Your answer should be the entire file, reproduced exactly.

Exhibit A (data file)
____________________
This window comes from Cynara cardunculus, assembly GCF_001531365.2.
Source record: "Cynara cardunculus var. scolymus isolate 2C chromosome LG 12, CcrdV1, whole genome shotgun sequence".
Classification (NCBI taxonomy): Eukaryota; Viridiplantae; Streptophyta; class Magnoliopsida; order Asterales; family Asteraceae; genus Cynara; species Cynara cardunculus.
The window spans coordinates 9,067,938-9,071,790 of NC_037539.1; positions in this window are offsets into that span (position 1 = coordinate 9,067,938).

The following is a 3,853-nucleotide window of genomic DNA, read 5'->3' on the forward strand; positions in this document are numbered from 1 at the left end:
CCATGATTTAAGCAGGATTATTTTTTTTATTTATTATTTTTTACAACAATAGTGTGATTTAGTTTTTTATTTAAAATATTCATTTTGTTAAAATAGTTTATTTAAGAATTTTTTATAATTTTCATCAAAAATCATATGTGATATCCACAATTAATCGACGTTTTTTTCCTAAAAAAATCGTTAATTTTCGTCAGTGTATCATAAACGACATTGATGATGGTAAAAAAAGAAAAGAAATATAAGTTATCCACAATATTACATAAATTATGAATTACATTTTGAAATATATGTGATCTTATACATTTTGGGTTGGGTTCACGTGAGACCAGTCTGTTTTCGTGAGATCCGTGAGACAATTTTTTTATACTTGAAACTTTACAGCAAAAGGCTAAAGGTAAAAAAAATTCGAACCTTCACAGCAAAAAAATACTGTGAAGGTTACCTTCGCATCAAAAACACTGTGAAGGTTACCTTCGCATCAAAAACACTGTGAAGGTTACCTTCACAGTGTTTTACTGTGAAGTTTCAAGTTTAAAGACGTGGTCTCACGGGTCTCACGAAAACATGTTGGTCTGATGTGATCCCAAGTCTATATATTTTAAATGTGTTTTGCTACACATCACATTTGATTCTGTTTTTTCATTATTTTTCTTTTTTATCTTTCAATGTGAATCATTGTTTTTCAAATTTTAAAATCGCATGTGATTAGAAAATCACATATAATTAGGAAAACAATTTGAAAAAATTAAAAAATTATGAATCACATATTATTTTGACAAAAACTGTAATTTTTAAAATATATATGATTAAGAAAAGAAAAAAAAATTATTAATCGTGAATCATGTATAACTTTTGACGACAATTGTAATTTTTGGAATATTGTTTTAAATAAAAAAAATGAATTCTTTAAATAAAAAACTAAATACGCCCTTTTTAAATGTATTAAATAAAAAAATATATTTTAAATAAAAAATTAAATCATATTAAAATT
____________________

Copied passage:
This window comes from Cynara cardunculus, assembly GCF_001531365.2.
Source record: "Cynara cardunculus var. scolymus isolate 2C chromosome LG 12, CcrdV1, whole genome shotgun sequence".
Classification (NCBI taxonomy): Eukaryota; Viridiplantae; Streptophyta; class Magnoliopsida; order Asterales; family Asteraceae; genus Cynara; species Cynara cardunculus.
The window spans coordinates 9,067,938-9,071,790 of NC_037539.1; positions in this window are offsets into that span (position 1 = coordinate 9,067,938).

The following is a 3,853-nucleotide window of genomic DNA, read 5'->3' on the forward strand; positions in this document are numbered from 1 at the left end:
CCATGATTTAAGCAGGATTATTTTTTTTATTTATTATTTTTTACAACAATAGTGTGATTTAGTTTTTTATTTAAAATATTCATTTTGTTAAAATAGTTTATTTAAGAATTTTTTATAATTTTCATCAAAAATCATATGTGATATCCACAATTAATCGACGTTTTTTTCCTAAAAAAATCGTTAATTTTCGTCAGTGTATCATAAACGACATTGATGATGGTAAAAAAAGAAAAGAAATATAAGTTATCCACAATATTACATAAATTATGAATTACATTTTGAAATATATGTGATCTTATACATTTTGGGTTGGGTTCACGTGAGACCAGTCTGTTTTCGTGAGATCCGTGAGACAATTTTTTTATACTTGAAACTTTACAGCAAAAGGCTAAAGGTAAAAAAAATTCGAACCTTCACAGCAAAAAAATACTGTGAAGGTTACCTTCGCATCAAAAACACTGTGAAGGTTACCTTCGCATCAAAAACACTGTGAAGGTTACCTTCACAGTGTTTTACTGTGAAGTTTCAAGTTTAAAGACGTGGTCTCACGGGTCTCACGAAAACATGTTGGTCTGATGTGATCCCAAGTCTATATATTTTAAATGTGTTTTGCTACACATCACATTTGATTCTGTTTTTTCATTATTTTTCTTTTTTATCTTTCAATGTGAATCATTGTTTTTCAAATTTTAAAATCGCATGTGATTAGAAAATCACATATAATTAGGAAAACAATTTGAAAAAATTAAAAAATTATGAATCACATATTATTTTGACAAAAACTGTAATTTTTAAAATATATATGATTAAGAAAAGAAAAAAAAATTATTAATCGTGAATCATGTATAACTTTTGACGACAATTGTAATTTTTGGAATATTGTTTTAAATAAAAAAAATGAATTCTTTAAATAAAAAACTAAATACGCCCTTTTTAAATGTATTAAATAAAAAAATATATTTTAAATAAAAAATTAAATCATATTAAAATT